Our practical challenge was to integrate movements and breathing signals using IR-UWB radar with a sleep/wake decision algorithm for use with neonates in the NICU. A secondary aim was to automatically identify sleep/wake states and to evaluate their agreement with behavioral observation-based sleep/wake analyses using video recordings.

Materials and Methods


We prospectively enrolled four neonates (1 preterm and 3 full-term neonates) who were admitted to the NICU of Hanyang University Hospital from March 2021 to July 2021. Neonates who had congenital anomalies or unstable medical conditions, such as fever (>38.0°C), dyspnea, high-grade intraventricular hemorrhage, and seizures, were excluded because frequent contact by medical staff would disrupt continuous data collection. The study protocol adhered to the Declaration of Helsinki and was approved by the Institutional Review Board of Hanyang University Hospital, Seoul, Korea (No. 2017-09-046-002). Written consent was given by the neonates' parents.

Experimental Setup

The experiment was conducted in an isolated room in the NICU suitable for sleep observation with minimal light and noise. Data from the IR-UWB radar, a conventional vital sign monitor, amplitude-integrated electroencephalography (aEEG), actigraphy, and video camcorder were simultaneously recorded, as shown in Figure 1. Each neonate had minimal clothing and blankets, thus allowing relatively free movement, and was placed in a supine position in the infant cradle or incubator. The radar chip was covered with a cylindrical plastic column and placed at the end of a flexible arm on a tripod, which was held at a distance of ~40 cm from the neonate's body in a vertical upward direction. The data obtained from the radar were processed and stored on a laptop computer placed in the vicinity.


Figure 1. Experimental setup for simultaneous and continuous IR-UWB radar, actigraphy, and video recording. The radar sensor was covered with a cap (width × depth × height, 5.8 × 3.4 × 1.8 cm; weight, 150 g; actual sensor chip: 2.2 × 1.2 × 0.6 cm and 18 g), placed on an arm attached to the cradle and pointed at the chest of the neonate at a perpendicular angle. The sampling rate of the radar measurement was 40 Hz. A camcorder (HDR-CX450, Sony Corporation, China) was placed on the arm attached to the cradle, and the experiment was recorded. Actigraphy sensors (wGT3X-BT, Actigraphy, Florida, US) were attached to the neonate's right ankle. aEEG (EEG-1250, Nihon Kohden, Japan) was used, and 2-channel electrodes were placed on the neonate (F3-Fz-F4 and C3-Cz-C4). The neonate remained clothed during the measurements. A conventional monitor (BSM-6501k, Nihon Kohden, Tokyo, Japan) was used to measure the breathing rate and heart rate of the neonates.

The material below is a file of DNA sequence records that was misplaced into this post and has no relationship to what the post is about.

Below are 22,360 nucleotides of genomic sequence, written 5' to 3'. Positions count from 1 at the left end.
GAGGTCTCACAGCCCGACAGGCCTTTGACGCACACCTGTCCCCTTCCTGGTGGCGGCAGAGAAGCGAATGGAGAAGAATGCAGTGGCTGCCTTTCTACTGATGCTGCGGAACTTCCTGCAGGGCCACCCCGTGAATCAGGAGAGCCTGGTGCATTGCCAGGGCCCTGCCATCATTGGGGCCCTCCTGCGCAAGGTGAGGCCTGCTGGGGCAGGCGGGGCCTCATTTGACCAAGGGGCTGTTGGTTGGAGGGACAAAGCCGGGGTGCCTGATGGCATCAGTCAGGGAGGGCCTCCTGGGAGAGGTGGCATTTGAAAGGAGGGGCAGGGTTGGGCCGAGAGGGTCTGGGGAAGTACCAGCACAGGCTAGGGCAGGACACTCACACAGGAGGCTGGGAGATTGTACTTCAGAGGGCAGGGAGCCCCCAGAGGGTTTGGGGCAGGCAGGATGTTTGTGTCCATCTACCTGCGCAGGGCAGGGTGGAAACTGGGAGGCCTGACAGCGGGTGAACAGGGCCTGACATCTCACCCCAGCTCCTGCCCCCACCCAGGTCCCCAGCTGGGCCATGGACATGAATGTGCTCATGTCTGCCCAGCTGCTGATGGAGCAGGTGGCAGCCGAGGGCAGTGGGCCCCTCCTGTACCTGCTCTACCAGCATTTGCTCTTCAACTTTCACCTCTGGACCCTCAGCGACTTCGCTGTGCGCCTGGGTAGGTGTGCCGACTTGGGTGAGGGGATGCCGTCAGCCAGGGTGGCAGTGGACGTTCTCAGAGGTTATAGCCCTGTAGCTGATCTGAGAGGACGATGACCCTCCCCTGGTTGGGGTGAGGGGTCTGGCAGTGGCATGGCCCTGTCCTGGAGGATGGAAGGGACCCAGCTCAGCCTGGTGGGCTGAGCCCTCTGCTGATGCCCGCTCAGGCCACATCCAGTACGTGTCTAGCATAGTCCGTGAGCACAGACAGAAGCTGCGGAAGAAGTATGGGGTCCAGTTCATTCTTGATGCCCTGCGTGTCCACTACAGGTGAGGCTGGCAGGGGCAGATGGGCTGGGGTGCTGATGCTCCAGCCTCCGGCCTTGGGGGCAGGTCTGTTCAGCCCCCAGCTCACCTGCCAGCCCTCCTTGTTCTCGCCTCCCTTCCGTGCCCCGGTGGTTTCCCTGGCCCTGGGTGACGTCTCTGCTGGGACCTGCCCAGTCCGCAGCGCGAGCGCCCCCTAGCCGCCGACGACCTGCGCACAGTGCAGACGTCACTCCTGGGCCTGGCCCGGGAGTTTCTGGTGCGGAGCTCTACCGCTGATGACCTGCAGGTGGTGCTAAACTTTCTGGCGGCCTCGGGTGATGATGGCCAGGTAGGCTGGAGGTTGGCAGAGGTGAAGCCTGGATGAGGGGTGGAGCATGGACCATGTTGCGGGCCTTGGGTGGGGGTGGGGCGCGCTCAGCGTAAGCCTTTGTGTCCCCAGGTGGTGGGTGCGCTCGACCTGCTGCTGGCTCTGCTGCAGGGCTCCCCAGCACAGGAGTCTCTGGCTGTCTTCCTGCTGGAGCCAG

A patient monitor (BSM-6501K, Nihon Kohden, Tokyo, Japan) was used as a reference for comparison with the breathing signal from the radar as previously described in detail (29, 30), and an actigraphy sensor (wGT3X-BT, Actigraph, Florida, USA) on the neonate's right leg was used as a reference for measuring movements. The amount of motion measured with actigraphy was extracted through ActiLife (Actigraph, Florida, US) software, and the vector magnitude value was extracted at a 1-s sampling rate. Sleep/wake cycling, derived from repetitive changes between continuous and discontinuous EEG activity (33, 34), was validated using cyclical EEG patterns from aEEG (EEG-1250, Nihon Kohden, Tokyo, Japan) with 2 EEG channels (F3-Fz-F4 and C3-Cz-C4). The video camcorder (HDR-CX450, Sony Corporation, China) for behavioral observation was installed next to the radar, facing the neonate's body.

Radar Data Collection

A commercially available IR-UWB radar sensor, XK301 (Xandar Kardian, Delaware, USA), transmitted and collected impulse signals to and from the neonate's body. In this experiment, while complying with the FCC mask range (US Federal Communications Commission Mask Regulation), the center frequency was 8.748 GHz, and the −10 dB bandwidth of 1.5 GHz was used (3538). The radial output of the radar sensor was 68.85 μW (−11.62 dBm), and the receiver was sampled at 23.328 GS/s through an analog-to-digital converter embedded in the sensor. Due to the high sampling rate, the sampled signal had a range resolution of ~6.4 mm. The radar sensor was connected to the laptop computer, and the data were processed in MATLAB (2020a, MathWorks, Natick, MA, USA) using a signal processing algorithm. The operating system of the laptop computer was Windows 10, and the number of frames per second (FPS) received from the radar sensor was 40.

Sleep/Wake Decision

Video-Based Scoring

Behavioral data (body movements, eye closure, and facial grimaces) from the video, which was recorded at 1,080 p at 30 FPS, were analyzed for each 15-s epoch, and sleep/wake states were assessed and scored by a trained pediatrician based on the American Academy of Sleep Medicine (AASM) Manual for the Scoring of Sleep and Associated Events version 2.6 (19) and previous studies (10, 16, 18, 39, 40). All events, including caretaking by medical staff in the NICU, were recorded. Wake was defined as behavioral activity with the eyes open, crying or actively feeding, which are clear indicators that score as a wake state in video review. All epochs that were not scored as a wake state were categorized as a sleep state.

Radar-Based Scoring

Data Pre-processing